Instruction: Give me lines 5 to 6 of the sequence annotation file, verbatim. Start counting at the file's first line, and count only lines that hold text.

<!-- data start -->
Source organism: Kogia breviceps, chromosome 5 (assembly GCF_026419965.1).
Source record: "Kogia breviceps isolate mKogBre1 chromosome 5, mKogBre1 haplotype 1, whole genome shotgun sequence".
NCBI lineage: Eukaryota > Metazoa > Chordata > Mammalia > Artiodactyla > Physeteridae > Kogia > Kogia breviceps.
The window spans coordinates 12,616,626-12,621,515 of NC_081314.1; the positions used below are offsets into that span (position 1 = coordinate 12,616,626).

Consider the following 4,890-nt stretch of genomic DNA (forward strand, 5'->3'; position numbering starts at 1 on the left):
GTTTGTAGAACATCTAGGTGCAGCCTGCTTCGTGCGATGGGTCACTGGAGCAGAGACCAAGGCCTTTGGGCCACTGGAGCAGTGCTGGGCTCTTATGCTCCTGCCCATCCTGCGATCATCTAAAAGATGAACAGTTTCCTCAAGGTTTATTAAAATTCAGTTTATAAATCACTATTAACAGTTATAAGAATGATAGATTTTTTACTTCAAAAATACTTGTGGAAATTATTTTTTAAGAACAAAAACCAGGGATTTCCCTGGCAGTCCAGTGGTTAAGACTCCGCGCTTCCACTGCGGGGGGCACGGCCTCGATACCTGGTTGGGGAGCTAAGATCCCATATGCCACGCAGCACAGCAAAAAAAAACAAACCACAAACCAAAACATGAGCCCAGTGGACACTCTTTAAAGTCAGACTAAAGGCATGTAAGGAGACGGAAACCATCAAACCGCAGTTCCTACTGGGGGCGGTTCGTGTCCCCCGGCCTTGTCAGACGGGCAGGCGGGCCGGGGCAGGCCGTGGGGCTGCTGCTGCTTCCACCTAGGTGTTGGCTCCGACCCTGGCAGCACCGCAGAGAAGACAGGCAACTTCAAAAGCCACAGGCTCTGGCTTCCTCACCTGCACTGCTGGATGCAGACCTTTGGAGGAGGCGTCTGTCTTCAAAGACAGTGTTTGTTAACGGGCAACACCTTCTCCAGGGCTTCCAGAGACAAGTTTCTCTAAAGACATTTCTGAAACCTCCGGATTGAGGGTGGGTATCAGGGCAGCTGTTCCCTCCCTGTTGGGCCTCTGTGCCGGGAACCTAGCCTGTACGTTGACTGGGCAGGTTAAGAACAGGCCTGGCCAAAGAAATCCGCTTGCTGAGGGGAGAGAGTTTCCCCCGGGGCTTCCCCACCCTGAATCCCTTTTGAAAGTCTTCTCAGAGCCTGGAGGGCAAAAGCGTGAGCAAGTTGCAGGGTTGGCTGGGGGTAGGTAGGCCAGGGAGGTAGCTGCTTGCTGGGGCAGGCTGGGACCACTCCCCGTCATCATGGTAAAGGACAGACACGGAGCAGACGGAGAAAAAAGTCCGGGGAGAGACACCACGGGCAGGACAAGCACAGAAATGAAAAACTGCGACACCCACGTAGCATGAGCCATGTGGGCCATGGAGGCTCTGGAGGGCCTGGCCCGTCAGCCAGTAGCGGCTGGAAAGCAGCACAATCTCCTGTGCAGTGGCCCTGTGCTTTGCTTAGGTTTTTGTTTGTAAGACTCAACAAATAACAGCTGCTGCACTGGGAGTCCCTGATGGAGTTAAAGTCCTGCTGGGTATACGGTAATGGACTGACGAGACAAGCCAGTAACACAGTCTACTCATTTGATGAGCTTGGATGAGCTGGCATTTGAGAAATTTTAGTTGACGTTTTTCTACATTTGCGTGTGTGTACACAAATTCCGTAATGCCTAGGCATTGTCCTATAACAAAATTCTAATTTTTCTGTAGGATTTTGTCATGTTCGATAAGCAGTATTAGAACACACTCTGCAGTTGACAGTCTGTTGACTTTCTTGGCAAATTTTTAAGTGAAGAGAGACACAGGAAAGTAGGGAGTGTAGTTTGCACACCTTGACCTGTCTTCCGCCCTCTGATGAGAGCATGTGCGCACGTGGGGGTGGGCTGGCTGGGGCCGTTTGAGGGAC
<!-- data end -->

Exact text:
Consider the following 4,890-nt stretch of genomic DNA (forward strand, 5'->3'; position numbering starts at 1 on the left):
GTTTGTAGAACATCTAGGTGCAGCCTGCTTCGTGCGATGGGTCACTGGAGCAGAGACCAAGGCCTTTGGGCCACTGGAGCAGTGCTGGGCTCTTATGCTCCTGCCCATCCTGCGATCATCTAAAAGATGAACAGTTTCCTCAAGGTTTATTAAAATTCAGTTTATAAATCACTATTAACAGTTATAAGAATGATAGATTTTTTACTTCAAAAATACTTGTGGAAATTATTTTTTAAGAACAAAAACCAGGGATTTCCCTGGCAGTCCAGTGGTTAAGACTCCGCGCTTCCACTGCGGGGGGCACGGCCTCGATACCTGGTTGGGGAGCTAAGATCCCATATGCCACGCAGCACAGCAAAAAAAAACAAACCACAAACCAAAACATGAGCCCAGTGGACACTCTTTAAAGTCAGACTAAAGGCATGTAAGGAGACGGAAACCATCAAACCGCAGTTCCTACTGGGGGCGGTTCGTGTCCCCCGGCCTTGTCAGACGGGCAGGCGGGCCGGGGCAGGCCGTGGGGCTGCTGCTGCTTCCACCTAGGTGTTGGCTCCGACCCTGGCAGCACCGCAGAGAAGACAGGCAACTTCAAAAGCCACAGGCTCTGGCTTCCTCACCTGCACTGCTGGATGCAGACCTTTGGAGGAGGCGTCTGTCTTCAAAGACAGTGTTTGTTAACGGGCAACACCTTCTCCAGGGCTTCCAGAGACAAGTTTCTCTAAAGACATTTCTGAAACCTCCGGATTGAGGGTGGGTATCAGGGCAGCTGTTCCCTCCCTGTTGGGCCTCTGTGCCGGGAACCTAGCCTGTACGTTGACTGGGCAGGTTAAGAACAGGCCTGGCCAAAGAAATCCGCTTGCTGAGGGGAGAGAGTTTCCCCCGGGGCTTCCCCACCCTGAATCCCTTTTGAAAGTCTTCTCAGAGCCTGGAGGGCAAAAGCGTGAGCAAGTTGCAGGGTTGGCTGGGGGTAGGTAGGCCAGGGAGGTAGCTGCTTGCTGGGGCAGGCTGGGACCACTCCCCGTCATCATGGTAAAGGACAGACACGGAGCAGACGGAGAAAAAAGTCCGGGGAGAGACACCACGGGCAGGACAAGCACAGAAATGAAAAACTGCGACACCCACGTAGCATGAGCCATGTGGGCCATGGAGGCTCTGGAGGGCCTGGCCCGTCAGCCAGTAGCGGCTGGAAAGCAGCACAATCTCCTGTGCAGTGGCCCTGTGCTTTGCTTAGGTTTTTGTTTGTAAGACTCAACAAATAACAGCTGCTGCACTGGGAGTCCCTGATGGAGTTAAAGTCCTGCTGGGTATACGGTAATGGACTGACGAGACAAGCCAGTAACACAGTCTACTCATTTGATGAGCTTGGATGAGCTGGCATTTGAGAAATTTTAGTTGACGTTTTTCTACATTTGCGTGTGTGTACACAAATTCCGTAATGCCTAGGCATTGTCCTATAACAAAATTCTAATTTTTCTGTAGGATTTTGTCATGTTCGATAAGCAGTATTAGAACACACTCTGCAGTTGACAGTCTGTTGACTTTCTTGGCAAATTTTTAAGTGAAGAGAGACACAGGAAAGTAGGGAGTGTAGTTTGCACACCTTGACCTGTCTTCCGCCCTCTGATGAGAGCATGTGCGCACGTGGGGGTGGGCTGGCTGGGGCCGTTTGAGGGAC